This summary was compiled from the tweets posted by allergists/immunologists who attended the 2013 annual meeting of the American Academy of Allergy Asthma and Immunology (AAAAI) (see the list at the end). The tweets were labeled #AAAAI. The text was edited and modified by me.
Wayne Shreffler @WayneShreffler: A strong message from Dan Rotrosen, Director of DAIT at NIAID of the NIH: we want more grant applications on food allergy.
Changing concepts in food allergy
Hugh Sampson, MD commented on the changing concepts in food allergy in the past 3 decades.
Questions regarding food allergy have become more sophisticated over time. As our understanding improves, we ask harder questions.
Food allergy has become a global issue, with increasing prevalence over time. 0.1-0.5% years ago, to 3-4% now. For example, peanut allergy has tripled since 1997. What changed since 15 years ago?
In Australia, 16% of children had sensitization to egg and half had a positive challenge. Highest in the world.
There has been a 50% increase in food-induced anaphylaxis over last decade. However, there are no good data on prevalence of fatal reactions.
Delayed introduction of solid foods was previously recommended. However, in some cases, early introduction is associated with less sensitization.
As dietary avoidance has become more stricter, we see a temporal association with increase in the time taken for food allergy to resolve.
We have also learned that many milk and egg allergic children can tolerate these foods when they are extensively heated, or baked. Apparently muffin is the food of choice for baked egg challenge - not cake.
Might the consumption of baked goods be providing children with a non-standardized oral immunotherapy to milk/egg? Does strict avoidance, even in those children who might pass a baked-good challenge, prevent children from gaining benefit?
Predictive values have been developed for food-specific IgE and likelihood of clinical reactivity. Editor’s note: Similar predictive values exist for the size of the wheal on skin testing.
8 foods cause 90% of food allergies (click to enlarge the image). The likelihood of a negative oral food challenge is shown in relation to the respective values of skin prick test (SPT) and serum IgE (sIgE):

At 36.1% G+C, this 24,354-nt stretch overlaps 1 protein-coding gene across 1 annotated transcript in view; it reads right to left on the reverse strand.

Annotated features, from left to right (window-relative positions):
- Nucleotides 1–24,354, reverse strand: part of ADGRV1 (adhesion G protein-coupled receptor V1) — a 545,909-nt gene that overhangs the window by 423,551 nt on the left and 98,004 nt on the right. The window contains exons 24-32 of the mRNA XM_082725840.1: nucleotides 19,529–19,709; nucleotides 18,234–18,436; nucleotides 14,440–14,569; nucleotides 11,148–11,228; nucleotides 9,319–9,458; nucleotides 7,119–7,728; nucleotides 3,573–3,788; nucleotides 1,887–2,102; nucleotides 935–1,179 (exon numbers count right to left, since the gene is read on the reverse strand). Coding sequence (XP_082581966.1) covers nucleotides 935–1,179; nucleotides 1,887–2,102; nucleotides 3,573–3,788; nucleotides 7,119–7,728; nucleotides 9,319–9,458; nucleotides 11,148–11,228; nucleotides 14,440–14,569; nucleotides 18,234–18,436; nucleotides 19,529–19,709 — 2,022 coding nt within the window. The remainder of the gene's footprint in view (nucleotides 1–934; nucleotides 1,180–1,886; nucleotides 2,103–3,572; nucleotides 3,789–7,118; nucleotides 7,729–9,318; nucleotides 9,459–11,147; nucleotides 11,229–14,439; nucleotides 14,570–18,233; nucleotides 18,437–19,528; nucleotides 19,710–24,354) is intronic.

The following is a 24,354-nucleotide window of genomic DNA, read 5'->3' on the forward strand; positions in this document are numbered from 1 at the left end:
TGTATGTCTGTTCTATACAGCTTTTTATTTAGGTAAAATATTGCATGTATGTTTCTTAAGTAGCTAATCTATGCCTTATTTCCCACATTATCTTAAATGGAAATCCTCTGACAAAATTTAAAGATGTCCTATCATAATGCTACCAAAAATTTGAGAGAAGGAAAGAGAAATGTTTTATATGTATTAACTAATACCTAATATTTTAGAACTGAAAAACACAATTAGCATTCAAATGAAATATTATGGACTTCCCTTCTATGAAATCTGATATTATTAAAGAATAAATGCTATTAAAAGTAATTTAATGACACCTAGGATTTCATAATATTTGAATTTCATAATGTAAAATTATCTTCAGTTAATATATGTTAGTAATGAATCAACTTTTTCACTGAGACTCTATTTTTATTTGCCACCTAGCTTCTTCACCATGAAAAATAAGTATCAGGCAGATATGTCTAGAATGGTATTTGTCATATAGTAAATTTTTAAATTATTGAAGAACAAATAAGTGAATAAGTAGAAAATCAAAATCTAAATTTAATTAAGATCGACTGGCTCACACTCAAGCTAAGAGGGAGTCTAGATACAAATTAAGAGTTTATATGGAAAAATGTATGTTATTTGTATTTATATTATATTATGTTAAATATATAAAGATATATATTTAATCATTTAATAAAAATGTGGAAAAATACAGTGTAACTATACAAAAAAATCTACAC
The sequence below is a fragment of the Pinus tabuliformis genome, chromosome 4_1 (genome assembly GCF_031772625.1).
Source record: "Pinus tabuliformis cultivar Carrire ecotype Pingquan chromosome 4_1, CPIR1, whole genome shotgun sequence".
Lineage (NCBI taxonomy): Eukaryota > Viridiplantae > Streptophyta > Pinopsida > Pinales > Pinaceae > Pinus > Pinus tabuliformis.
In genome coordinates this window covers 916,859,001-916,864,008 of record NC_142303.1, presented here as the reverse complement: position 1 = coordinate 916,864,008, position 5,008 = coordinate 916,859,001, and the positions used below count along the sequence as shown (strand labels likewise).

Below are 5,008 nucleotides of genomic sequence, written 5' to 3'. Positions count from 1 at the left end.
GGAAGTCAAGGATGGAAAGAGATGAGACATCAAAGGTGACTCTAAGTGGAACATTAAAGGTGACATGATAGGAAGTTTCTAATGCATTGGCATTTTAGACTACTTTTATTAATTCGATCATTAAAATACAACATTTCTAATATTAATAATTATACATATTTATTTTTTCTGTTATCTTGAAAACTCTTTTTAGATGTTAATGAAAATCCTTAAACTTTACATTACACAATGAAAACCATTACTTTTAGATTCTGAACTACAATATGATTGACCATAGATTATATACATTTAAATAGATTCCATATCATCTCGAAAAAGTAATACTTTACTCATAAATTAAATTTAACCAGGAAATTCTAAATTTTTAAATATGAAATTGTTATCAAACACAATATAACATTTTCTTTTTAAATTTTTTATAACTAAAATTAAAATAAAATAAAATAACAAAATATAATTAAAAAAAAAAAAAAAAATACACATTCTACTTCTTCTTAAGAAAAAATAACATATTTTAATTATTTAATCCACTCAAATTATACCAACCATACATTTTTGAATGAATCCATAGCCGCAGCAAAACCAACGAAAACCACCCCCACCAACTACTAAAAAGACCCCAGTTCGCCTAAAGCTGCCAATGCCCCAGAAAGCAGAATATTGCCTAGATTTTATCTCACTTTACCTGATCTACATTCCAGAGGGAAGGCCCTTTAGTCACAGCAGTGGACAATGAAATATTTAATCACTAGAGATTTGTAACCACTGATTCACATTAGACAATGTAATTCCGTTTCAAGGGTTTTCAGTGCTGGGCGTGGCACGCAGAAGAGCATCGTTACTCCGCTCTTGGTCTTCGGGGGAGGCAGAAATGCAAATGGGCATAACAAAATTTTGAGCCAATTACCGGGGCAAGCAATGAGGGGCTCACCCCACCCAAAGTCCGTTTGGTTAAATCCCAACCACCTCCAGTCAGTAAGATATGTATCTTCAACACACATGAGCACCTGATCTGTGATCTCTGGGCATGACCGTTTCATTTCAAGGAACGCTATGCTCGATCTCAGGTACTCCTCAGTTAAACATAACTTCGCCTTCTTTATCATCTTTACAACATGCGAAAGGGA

IgE to Arah 2 in peanut allergy
Component resolved diagnostic testing can help tease out the likelihood of "true" reactivity vs. cross-reactivity for certain foods. Editor’s note: The only commercially available test in the US is for peanut and it costs $300 (not paid by most insurers). Skin testing and oral food challenges continue to have a very important role.
Nearly 100% of those with IgE to Arah 2 greater than 1.63 kU/L react to ingested peanut. It doesn't predict the severity of reaction or threshold dose. Ara h2 testing is superior to sIgE for whole peanut, and other components for diagnosis of clinically-significant peanut allergy. Source: JACI 2012.
There are suggested guidelines for use of component testing for peanut allergy - a nice article in the inaugural issue of JACI InPractice.
New questions: What are the basic underlying mechanisms of tolerance? What about non-IgE mediated allergy? Biomarkers/genetics?
Early dietary exposure to food allergens and development of food allergy
Mona Kidon, MD discussed early dietary exposure to food allergens.
Are there data to support timeline of ideal dietary introduction for various commonly allergenic foods? No.
Late dietary introduction does not appear to protect against allergic disease. In fact, early introduction of cow's milk (first 2 wks of life) appears to protect against cow's milk allergy (Israeli study).
Introduction of egg before the age of 4 months was associated with a lower rate of egg allergy than introduction after the age of 12 months.
Early complementary feeding may be associated not only with lower risk of food allergy, but also other of atopic diseases.
Early exposure to fish was associated with lower rates of fish allergy (if you're Chinese), but higher if not Chinese (Singaporean study).
Epinephrine usage is higher in northern hemisphere. Role for vitamin D?
Breastfeeding appears to protect against food allergy in some countries, but it is associated with food allergy in others. Role for genotype?
Food allergy (FA) is profoundly multifactorial. Food, environment, timing, genetics, breastfeeding, locale and more play a role. It is very complicated.
Food allergen sensitization and relationship to atopic dermatitis
George Du Toit, MD discussed food allergen sensitization and relationship to atopic dermatitis.
A significant percentage of children with atopic dermatitis are poly-sensitized to foods. Editor’s note: That does not mean they are allergic to those foods.
Onset of sensitization is likely in infancy. Egg allergy, eczema, eosinophilia and black race are risk markers for peanut sensitization. Avoidance of peanut during lactation may be associated with higher rates of peanut sensitization.
SLIT and OIT for food allergy